Publication details

Heterogeneity and Plasticity of Multiple Myeloma

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Year of publication 2013
Type Chapter of a book
MU Faculty or unit

Faculty of Medicine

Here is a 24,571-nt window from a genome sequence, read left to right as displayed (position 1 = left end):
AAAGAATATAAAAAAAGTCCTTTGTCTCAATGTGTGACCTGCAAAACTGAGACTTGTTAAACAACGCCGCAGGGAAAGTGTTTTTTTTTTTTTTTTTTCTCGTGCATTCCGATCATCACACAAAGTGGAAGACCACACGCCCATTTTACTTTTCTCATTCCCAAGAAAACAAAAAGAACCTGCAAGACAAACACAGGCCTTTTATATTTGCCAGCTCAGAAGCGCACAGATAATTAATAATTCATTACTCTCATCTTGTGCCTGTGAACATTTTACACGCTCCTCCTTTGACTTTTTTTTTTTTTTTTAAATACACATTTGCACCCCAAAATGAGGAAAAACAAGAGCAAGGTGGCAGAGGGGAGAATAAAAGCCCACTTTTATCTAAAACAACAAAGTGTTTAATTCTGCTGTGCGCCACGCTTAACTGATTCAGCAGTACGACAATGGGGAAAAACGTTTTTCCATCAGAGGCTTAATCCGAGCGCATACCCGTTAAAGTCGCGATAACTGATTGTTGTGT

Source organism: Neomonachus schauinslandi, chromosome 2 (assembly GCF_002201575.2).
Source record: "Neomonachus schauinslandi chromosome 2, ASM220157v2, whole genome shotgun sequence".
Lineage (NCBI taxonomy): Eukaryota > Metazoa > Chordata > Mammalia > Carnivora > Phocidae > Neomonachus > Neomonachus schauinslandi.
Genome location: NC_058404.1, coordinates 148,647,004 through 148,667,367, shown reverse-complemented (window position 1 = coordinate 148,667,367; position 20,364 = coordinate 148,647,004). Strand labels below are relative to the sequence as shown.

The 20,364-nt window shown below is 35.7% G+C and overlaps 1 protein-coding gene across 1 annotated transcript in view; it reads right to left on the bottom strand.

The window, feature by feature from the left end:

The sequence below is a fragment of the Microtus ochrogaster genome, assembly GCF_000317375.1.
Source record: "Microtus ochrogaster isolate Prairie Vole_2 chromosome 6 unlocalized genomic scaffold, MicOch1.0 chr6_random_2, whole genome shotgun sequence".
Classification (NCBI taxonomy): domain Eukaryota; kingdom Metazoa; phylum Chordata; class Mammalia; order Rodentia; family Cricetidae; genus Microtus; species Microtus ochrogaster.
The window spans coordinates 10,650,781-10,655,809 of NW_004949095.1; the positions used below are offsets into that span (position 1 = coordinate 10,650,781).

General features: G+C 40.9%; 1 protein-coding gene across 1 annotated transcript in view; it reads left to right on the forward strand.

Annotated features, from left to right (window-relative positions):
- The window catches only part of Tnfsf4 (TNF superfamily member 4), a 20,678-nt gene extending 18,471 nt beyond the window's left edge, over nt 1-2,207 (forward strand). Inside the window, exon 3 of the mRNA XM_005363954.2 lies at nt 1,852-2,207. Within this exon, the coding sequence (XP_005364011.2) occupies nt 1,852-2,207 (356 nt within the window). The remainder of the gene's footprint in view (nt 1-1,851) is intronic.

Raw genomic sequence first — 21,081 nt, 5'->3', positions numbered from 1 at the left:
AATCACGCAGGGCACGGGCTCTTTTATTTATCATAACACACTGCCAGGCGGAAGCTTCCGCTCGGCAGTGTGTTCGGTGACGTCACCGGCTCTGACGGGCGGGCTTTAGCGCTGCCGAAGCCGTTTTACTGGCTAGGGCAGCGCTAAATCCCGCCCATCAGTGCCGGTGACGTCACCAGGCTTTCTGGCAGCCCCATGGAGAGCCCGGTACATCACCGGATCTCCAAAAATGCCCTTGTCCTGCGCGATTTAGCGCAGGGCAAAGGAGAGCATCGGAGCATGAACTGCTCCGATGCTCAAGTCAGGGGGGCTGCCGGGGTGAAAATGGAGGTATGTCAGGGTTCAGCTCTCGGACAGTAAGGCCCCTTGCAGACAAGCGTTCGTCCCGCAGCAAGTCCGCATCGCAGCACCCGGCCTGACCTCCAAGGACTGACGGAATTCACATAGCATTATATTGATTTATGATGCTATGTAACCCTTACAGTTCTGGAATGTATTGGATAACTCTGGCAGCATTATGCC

Description Modern molecular and cytogenetic approaches have furthered progress in our understanding of MM biology and have led to the development of targeted therapy that has improved management of this incurable disease. Novel agents such as bortezomib, lenalidomide or thalidomide, have increased median survival rates and improved prospects for MM patients resistant to conventional therapy [1, 2]. Despite these therapeutic advances, MM remains a very difficult disease to treat still accompanied by the threat of repeated relapses with a fatal ending. These observations indicate that at least some of the MM cells are not targeted efficiently by current drug therapies. The existence of such persistent populations, called myeloma stem cells (MSC) or myeloma-initiating cells (MIC) has been suspected for more than two decades. However, the cells of origin remain elusive [3-9]. Timeline of growing knowledge about putative MSC is displayed in Figure 1. Discrepancies among myeloma stem cell concepts have arisen in parallel with the high phenotypic heterogeneity of clonal PCs that might be another factor contributing to the failure of therapies and identification of the population responsible for relapse. Myeloma PCs strongly depends on the supportive role of the bone marrow (BM) microenvironment (MEV) – it is a source of essential growth factors, supports survival and dissemination of pathological PCs [10-14]. Furthermore, hypoxic conditions of tumor microenvironments support tumor progression by inducing angiogenesis, maintaining the malignant phenotype and stimulating osteoclastogenesis [15-18]. There is growing evidence that signals from pathological microenvironments can (reversibly) alter the phenotype of PCs. Such plasticity of PCs might result in obvious heterogeneity of MM and generate inconsistencies among myeloma stem cell concepts.
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